TORONTO — Ronnie Hawkins, the southern U.S. rockabilly artist who sowed the seeds of Canada’s music scene after moving north, has died at 87.
His wife Wanda confirmed to The Canadian Press that Hawkins died Sunday morning after a long illness.
“He went peacefully and he looked as handsome as ever,” she said in a phone interview.
Known for his vivacious personality and enthusiastic stage presence, the singer of “Ruby Baby,” “Mary Lou” and Bo Diddley cover “Who Do You Love” earned several nicknames including Mr. Dynamo, Sir Ronnie, Rompin’ Ronnie and the Hawk.
Hawkins was godfather to a generation of influential artists, including musicians he enlisted for his backing band the Hawks, which would go on to play for Bob Dylan on his infamous 1966 tour when the folkster embraced the electric guitar.
Five members of the Hawks, including Levon Helm and Robbie Robertson, would later form the Band.
Though Hawkins clashed with some of his former bandmates, he joined the Band onstage as part of their iconic 1976 farewell show captured in Martin Scorsese’s concert film “The Last Waltz.” Robertson would later recall in his memoir “Testimony” that inviting Hawkins was, in part, a tribute to his influence.
“He was really good at gathering musicians that he thought were the best around,” Robertson said in a 2016 interview with The Canadian Press.
“It was like a bootcamp for musicians to go through, learn the music and when to do certain things and not do certain things. He just played a real pivotal part in all of it.”
Born in Arkansas in 1935, Hawkins joined the army reserve after high school while moonlighting in the Black Hawks, a band formed by fellow musician A.C. Reed.
After wrapping up his time in the military, he opened the Rockwood Club in Fayetteville, Ark., which became a popular stop for artists like Jerry Lee Lewis, Roy Orbison and Conway Twitty.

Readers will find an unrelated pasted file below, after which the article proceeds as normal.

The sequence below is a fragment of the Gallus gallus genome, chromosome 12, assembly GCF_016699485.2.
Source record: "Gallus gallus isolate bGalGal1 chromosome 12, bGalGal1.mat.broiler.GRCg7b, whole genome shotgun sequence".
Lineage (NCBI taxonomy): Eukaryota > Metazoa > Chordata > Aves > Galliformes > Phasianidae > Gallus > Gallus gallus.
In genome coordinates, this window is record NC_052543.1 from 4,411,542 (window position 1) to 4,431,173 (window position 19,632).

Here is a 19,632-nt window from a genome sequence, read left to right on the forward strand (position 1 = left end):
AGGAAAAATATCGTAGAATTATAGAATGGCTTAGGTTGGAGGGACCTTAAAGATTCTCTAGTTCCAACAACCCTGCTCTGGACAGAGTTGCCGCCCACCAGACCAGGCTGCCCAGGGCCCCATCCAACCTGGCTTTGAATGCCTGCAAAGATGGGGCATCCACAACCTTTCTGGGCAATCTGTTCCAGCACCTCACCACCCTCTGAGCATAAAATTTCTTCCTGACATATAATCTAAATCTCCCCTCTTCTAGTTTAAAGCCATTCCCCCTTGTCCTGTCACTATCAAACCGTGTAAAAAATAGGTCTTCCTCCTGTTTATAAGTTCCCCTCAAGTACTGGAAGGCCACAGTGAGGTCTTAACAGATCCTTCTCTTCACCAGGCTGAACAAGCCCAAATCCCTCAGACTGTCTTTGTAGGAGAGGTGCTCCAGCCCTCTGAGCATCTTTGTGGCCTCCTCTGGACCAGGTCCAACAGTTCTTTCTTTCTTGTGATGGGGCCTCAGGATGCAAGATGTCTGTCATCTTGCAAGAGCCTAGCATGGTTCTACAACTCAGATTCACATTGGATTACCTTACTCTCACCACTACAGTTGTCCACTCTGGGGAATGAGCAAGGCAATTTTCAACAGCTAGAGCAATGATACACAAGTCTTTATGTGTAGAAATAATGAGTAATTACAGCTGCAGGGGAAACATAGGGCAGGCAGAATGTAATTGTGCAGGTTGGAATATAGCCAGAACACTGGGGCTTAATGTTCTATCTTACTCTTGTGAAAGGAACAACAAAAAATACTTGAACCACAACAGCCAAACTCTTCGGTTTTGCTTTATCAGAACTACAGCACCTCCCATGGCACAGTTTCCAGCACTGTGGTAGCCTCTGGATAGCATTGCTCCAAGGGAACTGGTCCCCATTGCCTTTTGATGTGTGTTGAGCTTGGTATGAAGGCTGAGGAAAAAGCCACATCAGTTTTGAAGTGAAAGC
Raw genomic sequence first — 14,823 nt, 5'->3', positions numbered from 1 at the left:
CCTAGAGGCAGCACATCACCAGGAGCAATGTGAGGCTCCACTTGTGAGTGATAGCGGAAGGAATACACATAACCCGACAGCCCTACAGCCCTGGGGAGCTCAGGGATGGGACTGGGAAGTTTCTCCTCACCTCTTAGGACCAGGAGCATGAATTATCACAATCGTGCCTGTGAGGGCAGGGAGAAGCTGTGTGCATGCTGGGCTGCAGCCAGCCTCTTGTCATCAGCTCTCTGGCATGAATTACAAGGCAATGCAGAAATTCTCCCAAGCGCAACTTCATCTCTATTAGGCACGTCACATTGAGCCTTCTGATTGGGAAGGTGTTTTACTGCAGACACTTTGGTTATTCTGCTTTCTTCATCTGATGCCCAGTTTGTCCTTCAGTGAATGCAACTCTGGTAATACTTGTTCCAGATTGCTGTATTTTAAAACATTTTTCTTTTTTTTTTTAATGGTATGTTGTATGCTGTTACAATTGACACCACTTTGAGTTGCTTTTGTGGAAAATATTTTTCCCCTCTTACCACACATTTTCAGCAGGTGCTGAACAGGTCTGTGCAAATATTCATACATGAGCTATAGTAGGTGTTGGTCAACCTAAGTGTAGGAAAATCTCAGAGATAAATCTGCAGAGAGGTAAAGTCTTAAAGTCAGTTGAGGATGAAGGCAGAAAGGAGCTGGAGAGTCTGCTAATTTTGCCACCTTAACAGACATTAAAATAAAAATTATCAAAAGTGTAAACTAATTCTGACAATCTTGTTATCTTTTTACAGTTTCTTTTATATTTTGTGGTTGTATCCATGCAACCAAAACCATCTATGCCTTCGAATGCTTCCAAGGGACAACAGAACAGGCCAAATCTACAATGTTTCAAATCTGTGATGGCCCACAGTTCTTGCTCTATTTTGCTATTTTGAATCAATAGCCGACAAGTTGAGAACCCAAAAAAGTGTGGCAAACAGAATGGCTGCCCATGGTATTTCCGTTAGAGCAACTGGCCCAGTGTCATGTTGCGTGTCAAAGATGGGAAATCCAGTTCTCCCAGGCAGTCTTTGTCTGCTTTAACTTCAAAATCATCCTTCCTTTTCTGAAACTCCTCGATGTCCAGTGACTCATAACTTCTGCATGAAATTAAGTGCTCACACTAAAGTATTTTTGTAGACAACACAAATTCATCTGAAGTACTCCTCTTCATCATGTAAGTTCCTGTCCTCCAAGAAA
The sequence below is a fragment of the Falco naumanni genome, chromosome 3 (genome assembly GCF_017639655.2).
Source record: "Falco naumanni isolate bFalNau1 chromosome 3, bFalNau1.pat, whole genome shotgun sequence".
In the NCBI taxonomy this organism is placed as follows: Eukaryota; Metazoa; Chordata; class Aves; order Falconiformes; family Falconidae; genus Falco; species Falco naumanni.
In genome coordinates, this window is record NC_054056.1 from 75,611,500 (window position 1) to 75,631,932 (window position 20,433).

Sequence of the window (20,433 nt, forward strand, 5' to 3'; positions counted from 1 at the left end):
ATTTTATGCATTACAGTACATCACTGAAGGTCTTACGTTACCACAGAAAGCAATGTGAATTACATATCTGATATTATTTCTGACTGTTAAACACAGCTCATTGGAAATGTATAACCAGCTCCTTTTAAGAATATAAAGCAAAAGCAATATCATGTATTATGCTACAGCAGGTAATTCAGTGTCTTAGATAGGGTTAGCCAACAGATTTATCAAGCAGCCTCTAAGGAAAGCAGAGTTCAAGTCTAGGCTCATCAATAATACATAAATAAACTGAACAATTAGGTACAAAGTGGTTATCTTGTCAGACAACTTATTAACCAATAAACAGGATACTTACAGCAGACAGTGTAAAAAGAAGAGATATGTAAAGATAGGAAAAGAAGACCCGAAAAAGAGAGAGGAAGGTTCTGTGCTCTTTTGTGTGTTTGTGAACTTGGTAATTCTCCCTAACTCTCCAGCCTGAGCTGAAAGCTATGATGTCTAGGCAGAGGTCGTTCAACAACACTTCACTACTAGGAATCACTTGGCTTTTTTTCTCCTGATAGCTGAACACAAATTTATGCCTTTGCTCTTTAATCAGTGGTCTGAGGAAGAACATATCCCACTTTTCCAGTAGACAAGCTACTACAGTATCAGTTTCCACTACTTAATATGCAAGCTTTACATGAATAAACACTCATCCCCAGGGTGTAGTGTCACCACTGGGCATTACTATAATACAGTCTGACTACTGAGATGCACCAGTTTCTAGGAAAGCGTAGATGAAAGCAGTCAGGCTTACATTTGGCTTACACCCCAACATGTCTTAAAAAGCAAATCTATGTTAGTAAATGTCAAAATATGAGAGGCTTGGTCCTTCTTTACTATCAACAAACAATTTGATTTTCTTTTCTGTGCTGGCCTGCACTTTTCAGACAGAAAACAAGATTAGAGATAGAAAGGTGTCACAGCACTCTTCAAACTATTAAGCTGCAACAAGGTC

He eventually gave himself top billing and began playing as Ronnie Hawkins and the Hawks, crafting a bad-boy look with slicked black hair and sideburns.
Many credit Hawkins — who had an affection for designer cars, large aviator sunglasses, women and parties — with laying the path for budding Canadian artists to enter the U.S. market.
“Most of them were starving to death,” said Hawkins. “Agents wouldn’t book a Canadian group.”
So Hawkins would lend his car, with U.S. licence plates, to band leaders with the goal of fooling agents and club owners into paying gigs.
“They’d tell them they were from Scarborough — Tennessee,” he added.
Throughout his career, Hawkins wrote roughly 500 songs and received numerous accolades and awards.
In 1982, he won a Juno for best country male vocalist for the album “Legend In His Spare Time.” He was honoured with a star on Canada’s Walk of Fame in October 2002 where the Tragically Hip’s Rob Baker thanked Hawkins because he took “aspiring musicians and marinated them.” He was also an Order of Canada recipient in 2014.
In 2002, Hawkins had a cancerous tumour removed from his pancreas, just three months after undergoing quadruple bypass heart surgery. The story was captured in the 2004 TV documentary “Ronnie Hawkins: Still Alive and Kickin'” in which he mused about one day meeting “the Big Rocker in the sky.”
“He took me and my band in like we were family,” actor and singer Kris Kristofferson said at a 2002 tribute to Hawkins.
“If there is a rock ‘n’ roll god, I know he looks just like this guy.”